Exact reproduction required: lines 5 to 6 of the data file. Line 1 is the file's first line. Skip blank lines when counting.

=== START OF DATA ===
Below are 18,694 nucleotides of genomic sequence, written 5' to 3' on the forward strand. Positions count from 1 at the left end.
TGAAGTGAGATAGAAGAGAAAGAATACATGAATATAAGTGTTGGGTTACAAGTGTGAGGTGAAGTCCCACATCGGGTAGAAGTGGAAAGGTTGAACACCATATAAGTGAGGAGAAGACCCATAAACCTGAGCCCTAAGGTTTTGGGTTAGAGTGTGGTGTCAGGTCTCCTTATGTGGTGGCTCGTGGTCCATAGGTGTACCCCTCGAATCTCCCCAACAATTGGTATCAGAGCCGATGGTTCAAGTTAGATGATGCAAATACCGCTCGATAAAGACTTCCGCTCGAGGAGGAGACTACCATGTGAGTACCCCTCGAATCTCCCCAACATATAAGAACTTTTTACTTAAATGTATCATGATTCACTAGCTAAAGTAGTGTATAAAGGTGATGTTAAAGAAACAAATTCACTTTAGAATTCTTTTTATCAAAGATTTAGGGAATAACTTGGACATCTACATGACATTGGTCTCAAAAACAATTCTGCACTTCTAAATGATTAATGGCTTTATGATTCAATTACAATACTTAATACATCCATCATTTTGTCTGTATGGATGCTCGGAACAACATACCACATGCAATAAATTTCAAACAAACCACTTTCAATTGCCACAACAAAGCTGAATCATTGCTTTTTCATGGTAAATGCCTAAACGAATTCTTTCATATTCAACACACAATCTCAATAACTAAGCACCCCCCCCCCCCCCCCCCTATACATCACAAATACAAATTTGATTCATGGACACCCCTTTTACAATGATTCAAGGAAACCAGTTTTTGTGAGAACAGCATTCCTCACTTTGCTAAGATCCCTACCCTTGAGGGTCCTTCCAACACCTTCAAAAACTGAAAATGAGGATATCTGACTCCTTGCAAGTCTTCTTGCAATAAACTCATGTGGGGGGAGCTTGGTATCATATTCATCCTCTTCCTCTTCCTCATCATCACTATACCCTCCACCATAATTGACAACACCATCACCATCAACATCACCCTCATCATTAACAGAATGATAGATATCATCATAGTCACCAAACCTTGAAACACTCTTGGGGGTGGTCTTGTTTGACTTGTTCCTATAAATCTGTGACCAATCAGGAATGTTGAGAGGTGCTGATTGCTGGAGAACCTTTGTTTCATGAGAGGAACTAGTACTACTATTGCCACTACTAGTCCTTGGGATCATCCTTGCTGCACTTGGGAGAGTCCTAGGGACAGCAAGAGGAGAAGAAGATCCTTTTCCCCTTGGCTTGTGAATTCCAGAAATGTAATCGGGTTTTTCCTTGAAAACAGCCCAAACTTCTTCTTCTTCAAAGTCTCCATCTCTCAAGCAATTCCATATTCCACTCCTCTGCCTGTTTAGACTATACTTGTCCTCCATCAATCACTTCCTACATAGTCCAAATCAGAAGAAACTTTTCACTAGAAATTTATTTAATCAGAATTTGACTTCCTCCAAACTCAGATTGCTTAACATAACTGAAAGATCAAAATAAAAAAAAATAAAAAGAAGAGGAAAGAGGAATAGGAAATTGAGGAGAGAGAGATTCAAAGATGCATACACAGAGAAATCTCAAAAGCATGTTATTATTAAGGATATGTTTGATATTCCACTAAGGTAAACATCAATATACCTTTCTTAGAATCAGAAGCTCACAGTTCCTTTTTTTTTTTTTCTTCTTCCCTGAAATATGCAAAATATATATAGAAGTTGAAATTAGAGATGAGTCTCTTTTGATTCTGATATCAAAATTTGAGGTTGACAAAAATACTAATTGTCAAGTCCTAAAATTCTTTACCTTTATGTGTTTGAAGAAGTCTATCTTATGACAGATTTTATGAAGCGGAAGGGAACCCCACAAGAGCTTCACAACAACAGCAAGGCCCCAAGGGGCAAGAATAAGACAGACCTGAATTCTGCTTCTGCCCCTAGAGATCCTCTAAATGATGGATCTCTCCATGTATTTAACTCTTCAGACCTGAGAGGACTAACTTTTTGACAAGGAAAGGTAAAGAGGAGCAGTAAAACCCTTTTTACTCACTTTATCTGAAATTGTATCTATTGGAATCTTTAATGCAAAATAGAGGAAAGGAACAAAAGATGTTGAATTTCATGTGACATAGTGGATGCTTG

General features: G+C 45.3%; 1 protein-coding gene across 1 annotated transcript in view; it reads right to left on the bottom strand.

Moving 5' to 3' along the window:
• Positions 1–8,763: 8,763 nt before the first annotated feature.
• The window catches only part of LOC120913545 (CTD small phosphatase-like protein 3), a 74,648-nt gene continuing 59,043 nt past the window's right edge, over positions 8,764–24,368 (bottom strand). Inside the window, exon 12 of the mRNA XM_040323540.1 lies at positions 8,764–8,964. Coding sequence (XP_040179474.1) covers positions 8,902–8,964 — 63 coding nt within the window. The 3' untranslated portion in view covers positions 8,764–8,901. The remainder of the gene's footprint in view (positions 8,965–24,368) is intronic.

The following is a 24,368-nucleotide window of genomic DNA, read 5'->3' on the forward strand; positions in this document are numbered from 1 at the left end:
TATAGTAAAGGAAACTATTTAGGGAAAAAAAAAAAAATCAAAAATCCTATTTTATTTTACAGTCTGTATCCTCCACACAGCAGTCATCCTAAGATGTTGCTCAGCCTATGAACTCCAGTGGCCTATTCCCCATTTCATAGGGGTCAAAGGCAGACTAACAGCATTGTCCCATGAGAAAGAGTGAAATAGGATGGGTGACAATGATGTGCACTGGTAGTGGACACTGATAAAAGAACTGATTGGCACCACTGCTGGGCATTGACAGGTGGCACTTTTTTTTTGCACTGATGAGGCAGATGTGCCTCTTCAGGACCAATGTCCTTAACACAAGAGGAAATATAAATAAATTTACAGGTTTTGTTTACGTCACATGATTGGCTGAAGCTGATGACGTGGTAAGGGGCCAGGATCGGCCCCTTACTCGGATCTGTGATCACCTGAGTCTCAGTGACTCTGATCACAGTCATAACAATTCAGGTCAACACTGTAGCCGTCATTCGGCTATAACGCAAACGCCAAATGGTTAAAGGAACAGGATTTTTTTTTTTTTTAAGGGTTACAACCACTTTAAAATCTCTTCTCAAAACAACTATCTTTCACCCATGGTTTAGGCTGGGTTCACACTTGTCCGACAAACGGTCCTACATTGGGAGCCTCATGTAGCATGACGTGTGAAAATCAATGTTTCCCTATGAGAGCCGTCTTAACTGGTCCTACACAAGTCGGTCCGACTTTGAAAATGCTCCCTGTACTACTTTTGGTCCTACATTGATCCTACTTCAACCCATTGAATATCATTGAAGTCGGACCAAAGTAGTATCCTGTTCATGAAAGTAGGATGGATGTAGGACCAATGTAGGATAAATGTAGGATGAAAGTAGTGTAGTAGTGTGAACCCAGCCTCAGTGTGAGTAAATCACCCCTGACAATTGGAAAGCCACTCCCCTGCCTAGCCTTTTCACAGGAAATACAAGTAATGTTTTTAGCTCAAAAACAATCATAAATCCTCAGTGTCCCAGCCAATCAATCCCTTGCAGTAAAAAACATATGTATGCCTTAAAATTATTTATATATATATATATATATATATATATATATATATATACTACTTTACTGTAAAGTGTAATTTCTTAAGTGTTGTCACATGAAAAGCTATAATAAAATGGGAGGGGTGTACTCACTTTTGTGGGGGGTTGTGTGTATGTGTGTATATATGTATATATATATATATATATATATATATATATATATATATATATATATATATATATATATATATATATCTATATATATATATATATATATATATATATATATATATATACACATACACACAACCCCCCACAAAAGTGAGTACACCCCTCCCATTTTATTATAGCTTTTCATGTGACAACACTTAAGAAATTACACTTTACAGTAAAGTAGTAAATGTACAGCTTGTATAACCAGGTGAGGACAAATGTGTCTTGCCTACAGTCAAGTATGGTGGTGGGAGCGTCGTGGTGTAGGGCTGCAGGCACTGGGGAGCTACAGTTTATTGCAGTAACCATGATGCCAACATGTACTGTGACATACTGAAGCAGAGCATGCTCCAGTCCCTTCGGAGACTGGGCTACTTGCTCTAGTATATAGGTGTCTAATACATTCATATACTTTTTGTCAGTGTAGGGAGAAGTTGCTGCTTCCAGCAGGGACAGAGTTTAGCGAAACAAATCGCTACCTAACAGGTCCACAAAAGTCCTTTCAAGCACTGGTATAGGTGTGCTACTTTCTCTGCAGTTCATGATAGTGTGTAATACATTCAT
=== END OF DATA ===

• Positions 1–8,763: 8,763 nt before the first annotated feature.
• The window catches only part of LOC120913545 (CTD small phosphatase-like protein 3), a 74,648-nt gene continuing 59,043 nt past the window's right edge, over positions 8,764–24,368 (bottom strand). Inside the window, exon 12 of the mRNA XM_040323540.1 lies at positions 8,764–8,964. Coding sequence (XP_040179474.1) covers positions 8,902–8,964 — 63 coding nt within the window. The 3' untranslated portion in view covers positions 8,764–8,901. The remainder of the gene's footprint in view (positions 8,965–24,368) is intronic.